Archive for January, 2016

Yitro: An Altar of Earth is Enough

Copyright 2016 Neal Joseph Loevinger

Torah Portion: Yitro

And if you make for Me an altar of stones, do not build it of hewn stones; for by wielding your tool upon them you have profaned them. (Shmot/ Exodus 20:22)

Good morning!

Well, it’s one of those days when I thought I knew what I wanted to drash in the Torah portion, and then Sforno, a commentator from Renaissance Italy, came along and completely changed my direction. The most famous part of this week’s Torah portion is the revelation and “Ten Commandments” given at Sinai, but after the drama of that story, the people withdraw from the mountain and a few more commandments are given regarding building altars and worshipping.

One of those rules, quoted above, is a prohibition on building an altar of hewn or carved stone. The previous verse says that an altar of earth is fine for the sacrifices, but this verse clarifies: if you want to make a stone altar to God, don’t use tools to carve or shape the rocks. I’ve always understood this verse to teach the separation of iron tools, which are reminiscent of iron weapons of war, from the stones of a place of worship. To wit: you can’t build an altar of God, a place of peace, with tools of war (or symbols of tools of war.) The means must be appropriate to the ends: one can’t build a peaceful or holy community using weapons, be they words, policies, attitudes, theologies or anything else that can be used for cruelty or domination.

On the third hand, as it were, Sforno says this verse isn’t about the iron tools, it’s about the intentions of the builders. He connects this verse to the previous one, which says simply, “make an altar of earth,” to emphasize that we do not need to make elaborate, expensive spaces for prayer and worship. The prohibition on hewn or carved stones is about redirecting the people’s attention to the spiritual focus of their offerings rather than building an externally impressive altar.

Let me be clear: there is a value in Judaism called hiddur mitzvah (I wrote about it a few years back), or making the commandments beautiful, which is a great thing. It’s why we have a colorful prayer shawl or a silver kiddush cup or decorated candlesticks, for example. This verse isn’t saying that our ritual objects or prayer spaces should not be pleasant and attractive- they should. The verse is rather saying that connecting with the Holy is a function of the intentionality of the people, not the ornamentation of the prayer space. We should also compare this with the cultures of other ancient peoples, who built huge temples and ziggurats and pyramids for the glory of their gods, but who treated their slaves as less than nothing. In contrast, the God of Israel: my people who were slaves will be free. For them, an altar of earth is enough, and they will find great blessing there.

Sforno reminds us to put first things first: we can and should certainly make our mitzvot beautiful, but we should never make things glorious for reasons of ego or vanity. Simplicity and humility can also be beautiful; better an altar of earth than the greatest architecture on earth if the point of prayer is misplaced.

Shabbat Shalom,

RNJL

The views expressed are my own and do not reflect that of Vassar Brothers Medical Center or Health-Quest.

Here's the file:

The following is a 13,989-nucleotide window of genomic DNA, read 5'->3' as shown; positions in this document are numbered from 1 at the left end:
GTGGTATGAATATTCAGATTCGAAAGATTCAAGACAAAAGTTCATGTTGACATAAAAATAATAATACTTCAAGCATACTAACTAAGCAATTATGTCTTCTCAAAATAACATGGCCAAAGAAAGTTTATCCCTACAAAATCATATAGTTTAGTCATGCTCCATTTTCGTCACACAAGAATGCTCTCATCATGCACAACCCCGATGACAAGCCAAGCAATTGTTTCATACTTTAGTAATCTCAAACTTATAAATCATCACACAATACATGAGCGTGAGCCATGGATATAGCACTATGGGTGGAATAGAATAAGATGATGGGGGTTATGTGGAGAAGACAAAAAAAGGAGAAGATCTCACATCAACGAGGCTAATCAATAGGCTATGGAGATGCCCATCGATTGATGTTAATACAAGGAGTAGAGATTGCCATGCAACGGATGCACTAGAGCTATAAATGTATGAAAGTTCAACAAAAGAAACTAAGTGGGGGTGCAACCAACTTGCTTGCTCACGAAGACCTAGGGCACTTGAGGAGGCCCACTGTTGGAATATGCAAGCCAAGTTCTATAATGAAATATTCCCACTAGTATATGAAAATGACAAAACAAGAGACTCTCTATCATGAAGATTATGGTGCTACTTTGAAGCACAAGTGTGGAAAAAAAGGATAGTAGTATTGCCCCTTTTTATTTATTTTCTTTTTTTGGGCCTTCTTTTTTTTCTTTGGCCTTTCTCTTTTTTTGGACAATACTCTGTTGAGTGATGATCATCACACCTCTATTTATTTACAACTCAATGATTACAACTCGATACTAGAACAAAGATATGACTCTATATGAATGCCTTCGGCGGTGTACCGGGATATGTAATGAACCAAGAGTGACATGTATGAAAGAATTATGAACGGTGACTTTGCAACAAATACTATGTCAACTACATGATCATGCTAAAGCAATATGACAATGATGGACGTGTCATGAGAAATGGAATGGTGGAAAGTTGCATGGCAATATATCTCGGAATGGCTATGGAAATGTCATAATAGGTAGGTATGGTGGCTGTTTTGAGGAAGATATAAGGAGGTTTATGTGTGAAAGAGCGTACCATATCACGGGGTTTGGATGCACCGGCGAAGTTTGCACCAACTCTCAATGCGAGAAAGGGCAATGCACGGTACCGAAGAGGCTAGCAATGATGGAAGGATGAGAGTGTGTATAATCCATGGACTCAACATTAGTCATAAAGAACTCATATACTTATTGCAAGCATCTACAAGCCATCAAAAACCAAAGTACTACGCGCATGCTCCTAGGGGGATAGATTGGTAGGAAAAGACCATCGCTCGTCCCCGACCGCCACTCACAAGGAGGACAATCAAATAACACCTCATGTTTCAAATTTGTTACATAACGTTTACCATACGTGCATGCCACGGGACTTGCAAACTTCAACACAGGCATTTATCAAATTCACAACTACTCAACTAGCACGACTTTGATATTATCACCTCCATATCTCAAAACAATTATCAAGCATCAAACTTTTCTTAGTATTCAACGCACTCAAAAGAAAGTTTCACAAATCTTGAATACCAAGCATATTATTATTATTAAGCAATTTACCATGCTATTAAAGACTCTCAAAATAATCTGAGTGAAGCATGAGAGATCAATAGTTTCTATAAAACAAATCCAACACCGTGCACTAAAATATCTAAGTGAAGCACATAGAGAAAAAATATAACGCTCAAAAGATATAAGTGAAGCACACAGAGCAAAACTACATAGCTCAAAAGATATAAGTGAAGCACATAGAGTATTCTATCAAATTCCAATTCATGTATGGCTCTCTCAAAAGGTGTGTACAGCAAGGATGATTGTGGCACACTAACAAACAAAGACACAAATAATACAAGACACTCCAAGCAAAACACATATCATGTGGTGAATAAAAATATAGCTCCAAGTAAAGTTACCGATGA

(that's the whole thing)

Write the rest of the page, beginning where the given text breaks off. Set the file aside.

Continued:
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Bo: The Hours Go By

Copyright 2016 Neal Joseph Loevinger

Torah Portion: Bo

There they called Pharaoh king of Egypt: “Braggart who let the hour go by.” (Yirmiyahu/ Jeremiah 46:17)

Good afternoon!

This week’s Torah portion is Bo, which concludes the story of the plagues and sets up the actual Exodus from Egypt, including the laws and practices of the Pesach or Passover ceremony. (See here for summary). The haftarah, or prophetic reading, continues the theme of judgements against Egypt, but from a much later time period, when King Nebuchadrezzar of Babylon was marching west to expand his empire. The prophet Yirmiyahu saw the Babylonian king as an instrument of Divine vengeance against Egypt, although in the end, the Babylonian invasion was hardly good for the remaining Jewish kingdom of Judah, which suffered conquest and exile.

The verse quoted above is a taunting mockery of the Pharaoh of Jeremiah’s era, but it’s a bit hard to translate. It seems to imply that Pharaoh made a lot of noise, but when the hour of battle against the Babylonians came, he wasn’t able to live up to his boasts (Rashi), or perhaps Pharaoh brought destruction upon his people when the “hour passed by,” according to my reading of the Conservative Etz Hayim Torah commentary.

Either reading works when connecting this verse to our Torah portion this week, and even more, to our own lives and challenges. Pharaoh, as I’ve written many times before, is the archetype of a human being alienated from their spiritual nature: narcissistic rather than generous, avenging rather than forgiving, an ego driven by power-over rather than a soul nourished by service. Pharaoh is every petty dictator or abusive boss or selfish manipulator, or even more precisely, those qualities in every person. He epitomizes what Martin Buber called the instrumental relationship of “I-it,” using people for his own ends rather than seeing others as equals, created by God with their own gifts and purposes. Because his ego is driven by power, rather than love, the challenge that Moshe presents- let my people go to serve God in the wilderness- must be shut down ruthlessly. How can Pharaoh let the people go for their own purposes when the very nature of power is to see people as mere instruments of our own will?